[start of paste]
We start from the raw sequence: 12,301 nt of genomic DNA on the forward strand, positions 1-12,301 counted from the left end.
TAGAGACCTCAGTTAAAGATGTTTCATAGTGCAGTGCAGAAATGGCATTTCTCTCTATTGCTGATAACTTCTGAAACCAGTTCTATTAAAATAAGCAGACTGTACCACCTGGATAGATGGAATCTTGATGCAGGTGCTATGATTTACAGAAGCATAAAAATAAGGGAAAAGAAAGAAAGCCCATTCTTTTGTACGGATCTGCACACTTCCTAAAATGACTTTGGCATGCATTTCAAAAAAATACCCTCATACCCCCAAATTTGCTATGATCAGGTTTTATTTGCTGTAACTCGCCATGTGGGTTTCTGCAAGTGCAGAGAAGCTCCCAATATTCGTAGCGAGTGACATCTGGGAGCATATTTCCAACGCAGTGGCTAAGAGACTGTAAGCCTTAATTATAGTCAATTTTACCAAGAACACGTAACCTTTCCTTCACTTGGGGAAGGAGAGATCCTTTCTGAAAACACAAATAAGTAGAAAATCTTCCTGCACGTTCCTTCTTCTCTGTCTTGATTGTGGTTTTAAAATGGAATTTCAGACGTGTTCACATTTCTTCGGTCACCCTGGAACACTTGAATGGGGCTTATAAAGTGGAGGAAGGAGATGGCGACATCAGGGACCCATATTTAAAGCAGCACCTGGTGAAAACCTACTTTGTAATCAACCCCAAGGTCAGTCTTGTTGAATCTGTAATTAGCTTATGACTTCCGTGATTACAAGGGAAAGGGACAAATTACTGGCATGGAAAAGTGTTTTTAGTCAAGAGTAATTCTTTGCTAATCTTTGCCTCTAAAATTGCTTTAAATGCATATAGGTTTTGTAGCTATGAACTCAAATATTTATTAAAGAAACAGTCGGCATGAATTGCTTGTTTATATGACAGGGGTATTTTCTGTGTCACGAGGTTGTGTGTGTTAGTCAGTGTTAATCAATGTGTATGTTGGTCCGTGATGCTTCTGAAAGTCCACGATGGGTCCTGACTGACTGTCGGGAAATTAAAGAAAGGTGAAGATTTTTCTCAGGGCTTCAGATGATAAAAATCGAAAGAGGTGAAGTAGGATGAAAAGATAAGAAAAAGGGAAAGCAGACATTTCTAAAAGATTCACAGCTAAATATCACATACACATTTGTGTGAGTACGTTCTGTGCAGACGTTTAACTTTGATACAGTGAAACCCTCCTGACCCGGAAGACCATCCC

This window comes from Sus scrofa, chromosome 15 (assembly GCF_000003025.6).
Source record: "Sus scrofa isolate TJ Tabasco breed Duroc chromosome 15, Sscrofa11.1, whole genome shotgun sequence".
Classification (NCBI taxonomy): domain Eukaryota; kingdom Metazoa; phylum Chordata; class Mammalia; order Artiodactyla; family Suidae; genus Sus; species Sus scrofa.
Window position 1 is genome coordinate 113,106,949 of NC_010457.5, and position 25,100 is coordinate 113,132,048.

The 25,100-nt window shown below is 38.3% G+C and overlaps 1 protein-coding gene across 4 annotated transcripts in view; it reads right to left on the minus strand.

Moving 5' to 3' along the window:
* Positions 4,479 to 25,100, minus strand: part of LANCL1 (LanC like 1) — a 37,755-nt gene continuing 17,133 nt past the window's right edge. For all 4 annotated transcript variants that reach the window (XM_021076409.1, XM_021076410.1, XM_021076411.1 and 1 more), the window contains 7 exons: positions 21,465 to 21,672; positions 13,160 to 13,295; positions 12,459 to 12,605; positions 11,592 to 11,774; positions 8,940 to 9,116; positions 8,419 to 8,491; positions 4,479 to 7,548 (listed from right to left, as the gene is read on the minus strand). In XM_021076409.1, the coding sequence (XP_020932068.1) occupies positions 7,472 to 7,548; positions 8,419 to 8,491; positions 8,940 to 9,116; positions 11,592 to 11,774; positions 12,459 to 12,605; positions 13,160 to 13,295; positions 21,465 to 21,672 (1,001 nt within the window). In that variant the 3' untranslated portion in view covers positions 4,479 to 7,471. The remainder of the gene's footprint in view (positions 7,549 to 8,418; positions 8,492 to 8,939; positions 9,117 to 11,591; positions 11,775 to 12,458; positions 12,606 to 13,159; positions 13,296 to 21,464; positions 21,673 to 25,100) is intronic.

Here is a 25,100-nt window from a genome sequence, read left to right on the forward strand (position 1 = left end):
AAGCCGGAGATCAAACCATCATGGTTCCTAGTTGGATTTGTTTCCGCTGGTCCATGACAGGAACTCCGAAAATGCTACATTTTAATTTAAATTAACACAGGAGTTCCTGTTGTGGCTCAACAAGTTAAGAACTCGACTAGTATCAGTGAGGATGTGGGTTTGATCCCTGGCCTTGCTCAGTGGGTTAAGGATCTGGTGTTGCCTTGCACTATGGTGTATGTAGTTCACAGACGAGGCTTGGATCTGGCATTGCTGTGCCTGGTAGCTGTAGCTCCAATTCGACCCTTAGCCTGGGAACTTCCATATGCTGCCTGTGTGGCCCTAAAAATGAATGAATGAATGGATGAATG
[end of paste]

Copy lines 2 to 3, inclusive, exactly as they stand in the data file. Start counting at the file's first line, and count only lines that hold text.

TAGAGACCTCAGTTAAAGATGTTTCATAGTGCAGTGCAGAAATGGCATTTCTCTCTATTGCTGATAACTTCTGAAACCAGTTCTATTAAAATAAGCAGACTGTACCACCTGGATAGATGGAATCTTGATGCAGGTGCTATGATTTACAGAAGCATAAAAATAAGGGAAAAGAAAGAAAGCCCATTCTTTTGTACGGATCTGCACACTTCCTAAAATGACTTTGGCATGCATTTCAAAAAAATACCCTCATACCCCCAAATTTGCTATGATCAGGTTTTATTTGCTGTAACTCGCCATGTGGGTTTCTGCAAGTGCAGAGAAGCTCCCAATATTCGTAGCGAGTGACATCTGGGAGCATATTTCCAACGCAGTGGCTAAGAGACTGTAAGCCTTAATTATAGTCAATTTTACCAAGAACACGTAACCTTTCCTTCACTTGGGGAAGGAGAGATCCTTTCTGAAAACACAAATAAGTAGAAAATCTTCCTGCACGTTCCTTCTTCTCTGTCTTGATTGTGGTTTTAAAATGGAATTTCAGACGTGTTCACATTTCTTCGGTCACCCTGGAACACTTGAATGGGGCTTATAAAGTGGAGGAAGGAGATGGCGACATCAGGGACCCATATTTAAAGCAGCACCTGGTGAAAACCTACTTTGTAATCAACCCCAAGGTCAGTCTTGTTGAATCTGTAATTAGCTTATGACTTCCGTGATTACAAGGGAAAGGGACAAATTACTGGCATGGAAAAGTGTTTTTAGTCAAGAGTAATTCTTTGCTAATCTTTGCCTCTAAAATTGCTTTAAATGCATATAGGTTTTGTAGCTATGAACTCAAATATTTATTAAAGAAACAGTCGGCATGAATTGCTTGTTTATATGACAGGGGTATTTTCTGTGTCACGAGGTTGTGTGTGTTAGTCAGTGTTAATCAATGTGTATGTTGGTCCGTGATGCTTCTGAAAGTCCACGATGGGTCCTGACTGACTGTCGGGAAATTAAAGAAAGGTGAAGATTTTTCTCAGGGCTTCAGATGATAAAAATCGAAAGAGGTGAAGTAGGATGAAAAGATAAGAAAAAGGGAAAGCAGACATTTCTAAAAGATTCACAGCTAAATATCACATACACATTTGTGTGAGTACGTTCTGTGCAGACGTTTAACTTTGATACAGTGAAACCCTCCTGACCCGGAAGACCATCCC

This window comes from Sus scrofa, chromosome 15 (assembly GCF_000003025.6).